Re: has_privs_of_role vs. is_member_of_role, redux

From: Wolfgang Walther <walther(at)technowledgy(dot)de>
To: Robert Haas <robertmhaas(at)gmail(dot)com>
Cc: Stephen Frost <sfrost(at)snowman(dot)net>, "pgsql-hackers(at)postgresql(dot)org" <pgsql-hackers(at)postgresql(dot)org>
Subject: Re: has_privs_of_role vs. is_member_of_role, redux
Date: 2022-09-26 19:16:50
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Robert Haas:
> I don't think we're going to be very happy if we redefine inheriting
> the privileges of another role to mean inheriting only some of them.
> That seems pretty counterintuitive to me. I also think that this
> particular definition is pretty fuzzy.

Scratch my previous suggestion. A new, less fuzyy definition would be:
Ownership is not a privilege itself and as such not inheritable.

When role A is granted to role B, two things happen:
1. Role B now has the right to use the GRANTed privileges of role A.
2. Role B now has the right to become role A via SET ROLE.

WITH SET controls whether point 2 is the case or not.

WITH INHERIT controls whether role B actually executes their right to
use those privileges ("inheritance") **and** whether the set role is
done implicitly for anything that requires ownership, but of course only

This is the same way that the role attributes INHERIT / NOINHERIT behave.

> Your previous proposal was to make the SET attribute of a GRANT
> control not only the ability to SET ROLE to the target role but also
> the ability to create objects owned by that role and/or transfer
> objects to that role. I think some people might find that behavior a
> little bit surprising - certainly, it goes beyond what the name SET
> implies - but it is at least simple enough to explain in one sentence,
> and the consequences don't seem too difficult to reason about.

This would be included in the above.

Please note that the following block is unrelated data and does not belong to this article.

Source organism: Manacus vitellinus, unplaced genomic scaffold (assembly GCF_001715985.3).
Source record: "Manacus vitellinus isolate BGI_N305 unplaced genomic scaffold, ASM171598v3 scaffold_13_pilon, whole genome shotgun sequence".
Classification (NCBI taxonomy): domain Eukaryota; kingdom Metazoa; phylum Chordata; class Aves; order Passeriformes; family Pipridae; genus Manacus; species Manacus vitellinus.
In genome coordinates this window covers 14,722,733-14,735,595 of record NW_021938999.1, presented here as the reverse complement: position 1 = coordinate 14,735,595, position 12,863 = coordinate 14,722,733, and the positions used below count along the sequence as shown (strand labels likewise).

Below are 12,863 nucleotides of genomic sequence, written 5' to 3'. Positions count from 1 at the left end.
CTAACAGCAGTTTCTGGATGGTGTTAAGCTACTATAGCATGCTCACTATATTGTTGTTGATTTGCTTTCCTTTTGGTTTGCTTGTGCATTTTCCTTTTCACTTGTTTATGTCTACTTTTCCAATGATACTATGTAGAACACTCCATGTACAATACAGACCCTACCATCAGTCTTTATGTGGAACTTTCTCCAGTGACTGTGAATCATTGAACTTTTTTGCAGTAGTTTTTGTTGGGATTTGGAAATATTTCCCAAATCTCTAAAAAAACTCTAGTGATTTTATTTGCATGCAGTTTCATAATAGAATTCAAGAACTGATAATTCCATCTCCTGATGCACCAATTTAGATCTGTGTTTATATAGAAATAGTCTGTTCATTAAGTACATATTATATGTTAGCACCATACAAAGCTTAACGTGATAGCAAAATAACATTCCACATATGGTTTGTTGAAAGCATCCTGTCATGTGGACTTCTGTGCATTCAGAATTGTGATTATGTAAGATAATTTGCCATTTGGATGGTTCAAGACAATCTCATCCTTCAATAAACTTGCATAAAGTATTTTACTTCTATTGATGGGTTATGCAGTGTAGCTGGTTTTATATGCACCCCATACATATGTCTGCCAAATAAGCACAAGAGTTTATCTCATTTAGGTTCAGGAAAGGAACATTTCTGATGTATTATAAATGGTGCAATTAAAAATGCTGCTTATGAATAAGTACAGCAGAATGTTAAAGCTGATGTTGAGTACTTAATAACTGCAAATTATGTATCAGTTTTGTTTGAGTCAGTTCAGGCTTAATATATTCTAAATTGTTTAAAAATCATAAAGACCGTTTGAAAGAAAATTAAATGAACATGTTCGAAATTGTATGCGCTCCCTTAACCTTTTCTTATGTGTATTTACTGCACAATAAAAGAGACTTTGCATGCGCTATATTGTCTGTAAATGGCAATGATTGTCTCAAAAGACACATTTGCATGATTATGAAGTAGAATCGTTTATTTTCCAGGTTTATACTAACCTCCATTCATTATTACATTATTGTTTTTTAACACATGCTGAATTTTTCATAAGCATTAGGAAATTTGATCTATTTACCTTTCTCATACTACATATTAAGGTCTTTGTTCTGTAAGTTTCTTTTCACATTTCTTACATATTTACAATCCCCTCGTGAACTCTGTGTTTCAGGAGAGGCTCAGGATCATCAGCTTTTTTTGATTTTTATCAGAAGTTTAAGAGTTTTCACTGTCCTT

> Here, though, it doesn't really seem simple enough to explain in one
> sentence, nor does it seem easy to reason about.

I think the "ownership is not inheritable" idea is easy to explain.

> There are many operations which are permitted or declined just using
> an owner-check. One example is commenting on an object. That sure
> sounds like it would fit within your proposed "DDL privileges
> implicitly given through ownership" category, but it doesn't really
> present any security hazard, so I do not think there is a good reason
> to restrict that from a user who has INHERIT TRUE, SET FALSE. Another
> is renaming an object, which is a little more murky. You can't
> directly usurp someone's privileges by renaming an object that they
> own, but you could potentially rename an object out of the way and
> replace it with one that you own and thus induce a user to do
> something dangerous. I don't really want to make even small exceptions
> to the idea that inheriting a role's privileges means inheriting all
> of them, and I especially don't want to make large exceptions, or
> exceptions that involve judgement calls about the relative degree of
> risk of each possible operation.

I would not make this about security-risks only. We didn't distinguish
between privileges and ownership that much before, because we didn't
have WITH INHERIT or WITH SET. Now that we have both, we could do so.

The ideas of "inherited GRANTs" and "a shortcut to avoid SET ROLE to do
owner-things" should be better to explain.

No judgement required.

All of this is to find a way to make WITH INHERIT TRUE, SET FALSE a
"real", risk-free thing - and not just some syntactic sugar. And if that
comes with the inability to COMMENT ON TABLE
owned_by_pg_read_all_settings... fine. No need for that at all.

However, it would come with the inability to do SELECT * FROM
owned_by_pg_read_all_settings, **unless** explicitly GRANTed to the
owner, too. This might feel strange at first, but should not be a
problem either. WITH INHERIT TRUE, SET FALSE is designed for built-in
roles or other container roles that group a set of privileges. Those
roles should not have objects they own anyway. And if they still do,
denying access to those objects unless explicitly granted is the safe way.



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